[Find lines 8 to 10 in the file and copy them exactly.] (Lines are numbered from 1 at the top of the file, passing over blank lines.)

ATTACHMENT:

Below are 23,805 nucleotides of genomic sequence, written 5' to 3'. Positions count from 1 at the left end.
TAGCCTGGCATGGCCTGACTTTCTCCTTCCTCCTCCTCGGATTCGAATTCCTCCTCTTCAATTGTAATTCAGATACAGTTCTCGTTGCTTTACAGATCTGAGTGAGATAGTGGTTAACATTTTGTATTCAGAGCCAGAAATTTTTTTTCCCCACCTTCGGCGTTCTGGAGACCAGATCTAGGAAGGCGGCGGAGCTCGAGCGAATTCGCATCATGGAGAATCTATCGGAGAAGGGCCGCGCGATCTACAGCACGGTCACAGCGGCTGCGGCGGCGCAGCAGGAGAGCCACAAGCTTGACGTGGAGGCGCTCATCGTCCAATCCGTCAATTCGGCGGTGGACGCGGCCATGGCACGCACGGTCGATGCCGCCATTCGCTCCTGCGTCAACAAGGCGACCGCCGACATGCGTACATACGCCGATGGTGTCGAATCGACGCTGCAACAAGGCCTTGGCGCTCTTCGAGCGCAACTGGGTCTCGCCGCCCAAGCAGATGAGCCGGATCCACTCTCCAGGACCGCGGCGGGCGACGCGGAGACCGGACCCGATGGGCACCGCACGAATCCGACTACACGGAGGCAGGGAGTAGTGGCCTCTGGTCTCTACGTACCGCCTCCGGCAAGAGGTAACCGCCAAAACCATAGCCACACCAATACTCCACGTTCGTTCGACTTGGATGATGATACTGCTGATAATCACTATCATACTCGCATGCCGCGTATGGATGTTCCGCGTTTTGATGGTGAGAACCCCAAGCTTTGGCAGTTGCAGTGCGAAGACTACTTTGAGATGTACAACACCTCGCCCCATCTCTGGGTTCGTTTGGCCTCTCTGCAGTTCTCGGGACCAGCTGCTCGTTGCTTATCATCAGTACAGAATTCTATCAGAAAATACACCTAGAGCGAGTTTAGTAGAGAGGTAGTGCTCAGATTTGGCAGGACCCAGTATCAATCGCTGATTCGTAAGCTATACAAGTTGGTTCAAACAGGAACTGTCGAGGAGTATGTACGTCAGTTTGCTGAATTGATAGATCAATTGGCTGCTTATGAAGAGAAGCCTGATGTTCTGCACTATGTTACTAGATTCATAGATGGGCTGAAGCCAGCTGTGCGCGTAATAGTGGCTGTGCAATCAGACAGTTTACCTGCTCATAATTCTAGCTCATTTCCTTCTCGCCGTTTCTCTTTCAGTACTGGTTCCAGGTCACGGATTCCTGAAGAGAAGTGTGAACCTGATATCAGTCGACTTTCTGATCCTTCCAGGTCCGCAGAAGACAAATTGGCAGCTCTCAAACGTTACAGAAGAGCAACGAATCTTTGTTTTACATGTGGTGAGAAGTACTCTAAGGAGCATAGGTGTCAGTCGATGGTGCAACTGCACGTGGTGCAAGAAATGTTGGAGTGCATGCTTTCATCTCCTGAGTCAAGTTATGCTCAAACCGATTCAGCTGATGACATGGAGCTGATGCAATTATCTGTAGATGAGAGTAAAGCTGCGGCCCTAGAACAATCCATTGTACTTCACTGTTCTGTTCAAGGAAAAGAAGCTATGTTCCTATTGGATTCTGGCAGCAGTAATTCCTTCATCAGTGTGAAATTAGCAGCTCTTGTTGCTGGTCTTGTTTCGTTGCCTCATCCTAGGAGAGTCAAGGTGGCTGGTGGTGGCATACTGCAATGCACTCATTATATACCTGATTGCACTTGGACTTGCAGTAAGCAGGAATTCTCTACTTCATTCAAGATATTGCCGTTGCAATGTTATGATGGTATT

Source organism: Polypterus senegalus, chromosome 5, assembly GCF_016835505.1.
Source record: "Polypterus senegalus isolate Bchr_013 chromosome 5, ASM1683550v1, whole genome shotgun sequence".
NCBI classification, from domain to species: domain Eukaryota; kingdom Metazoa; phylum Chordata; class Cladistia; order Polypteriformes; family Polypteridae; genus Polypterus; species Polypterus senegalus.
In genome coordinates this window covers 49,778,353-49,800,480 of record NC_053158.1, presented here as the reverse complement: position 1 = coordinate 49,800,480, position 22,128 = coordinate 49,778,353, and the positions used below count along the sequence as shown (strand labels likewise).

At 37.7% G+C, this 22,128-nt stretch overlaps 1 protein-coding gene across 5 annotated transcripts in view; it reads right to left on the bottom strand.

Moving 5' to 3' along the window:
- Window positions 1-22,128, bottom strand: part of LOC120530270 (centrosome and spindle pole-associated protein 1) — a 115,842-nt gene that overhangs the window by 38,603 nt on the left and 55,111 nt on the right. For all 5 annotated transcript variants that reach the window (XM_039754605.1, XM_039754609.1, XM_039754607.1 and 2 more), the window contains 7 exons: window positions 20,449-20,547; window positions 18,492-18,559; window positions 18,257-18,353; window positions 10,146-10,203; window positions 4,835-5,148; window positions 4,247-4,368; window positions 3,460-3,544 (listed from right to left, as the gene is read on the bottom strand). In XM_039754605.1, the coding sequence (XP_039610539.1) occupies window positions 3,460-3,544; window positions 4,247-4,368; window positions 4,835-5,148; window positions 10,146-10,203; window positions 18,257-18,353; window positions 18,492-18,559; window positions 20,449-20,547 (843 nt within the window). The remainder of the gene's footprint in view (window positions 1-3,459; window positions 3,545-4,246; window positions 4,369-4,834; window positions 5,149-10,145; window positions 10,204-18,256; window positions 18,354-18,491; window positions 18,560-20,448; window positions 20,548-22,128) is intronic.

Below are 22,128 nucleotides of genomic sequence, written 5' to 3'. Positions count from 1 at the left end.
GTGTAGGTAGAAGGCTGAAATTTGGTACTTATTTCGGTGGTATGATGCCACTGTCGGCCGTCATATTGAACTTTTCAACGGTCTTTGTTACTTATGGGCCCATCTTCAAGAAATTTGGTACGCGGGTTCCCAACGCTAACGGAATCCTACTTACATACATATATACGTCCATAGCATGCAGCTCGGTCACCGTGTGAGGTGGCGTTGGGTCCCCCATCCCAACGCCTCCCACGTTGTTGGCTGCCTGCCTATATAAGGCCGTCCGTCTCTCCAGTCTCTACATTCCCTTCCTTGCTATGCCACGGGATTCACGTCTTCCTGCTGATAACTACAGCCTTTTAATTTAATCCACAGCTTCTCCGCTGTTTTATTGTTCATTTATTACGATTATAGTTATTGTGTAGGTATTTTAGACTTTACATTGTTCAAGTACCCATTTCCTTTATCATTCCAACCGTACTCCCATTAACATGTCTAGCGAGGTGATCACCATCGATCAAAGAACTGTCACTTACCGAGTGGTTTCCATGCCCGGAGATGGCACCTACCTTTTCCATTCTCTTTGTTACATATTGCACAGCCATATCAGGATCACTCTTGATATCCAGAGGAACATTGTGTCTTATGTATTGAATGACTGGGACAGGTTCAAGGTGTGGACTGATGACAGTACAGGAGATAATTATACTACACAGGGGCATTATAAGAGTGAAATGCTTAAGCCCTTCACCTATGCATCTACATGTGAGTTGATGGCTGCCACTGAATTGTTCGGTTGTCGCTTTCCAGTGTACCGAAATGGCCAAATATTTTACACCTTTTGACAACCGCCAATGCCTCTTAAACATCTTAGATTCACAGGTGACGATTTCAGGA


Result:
Moving 5' to 3' along the window:
- Window positions 1-22,128, bottom strand: part of LOC120530270 (centrosome and spindle pole-associated protein 1) — a 115,842-nt gene that overhangs the window by 38,603 nt on the left and 55,111 nt on the right. For all 5 annotated transcript variants that reach the window (XM_039754605.1, XM_039754609.1, XM_039754607.1 and 2 more), the window contains 7 exons: window positions 20,449-20,547; window positions 18,492-18,559; window positions 18,257-18,353; window positions 10,146-10,203; window positions 4,835-5,148; window positions 4,247-4,368; window positions 3,460-3,544 (listed from right to left, as the gene is read on the bottom strand). In XM_039754605.1, the coding sequence (XP_039610539.1) occupies window positions 3,460-3,544; window positions 4,247-4,368; window positions 4,835-5,148; window positions 10,146-10,203; window positions 18,257-18,353; window positions 18,492-18,559; window positions 20,449-20,547 (843 nt within the window). The remainder of the gene's footprint in view (window positions 1-3,459; window positions 3,545-4,246; window positions 4,369-4,834; window positions 5,149-10,145; window positions 10,204-18,256; window positions 18,354-18,491; window positions 18,560-20,448; window positions 20,548-22,128) is intronic.

Below are 22,128 nucleotides of genomic sequence, written 5' to 3'. Positions count from 1 at the left end.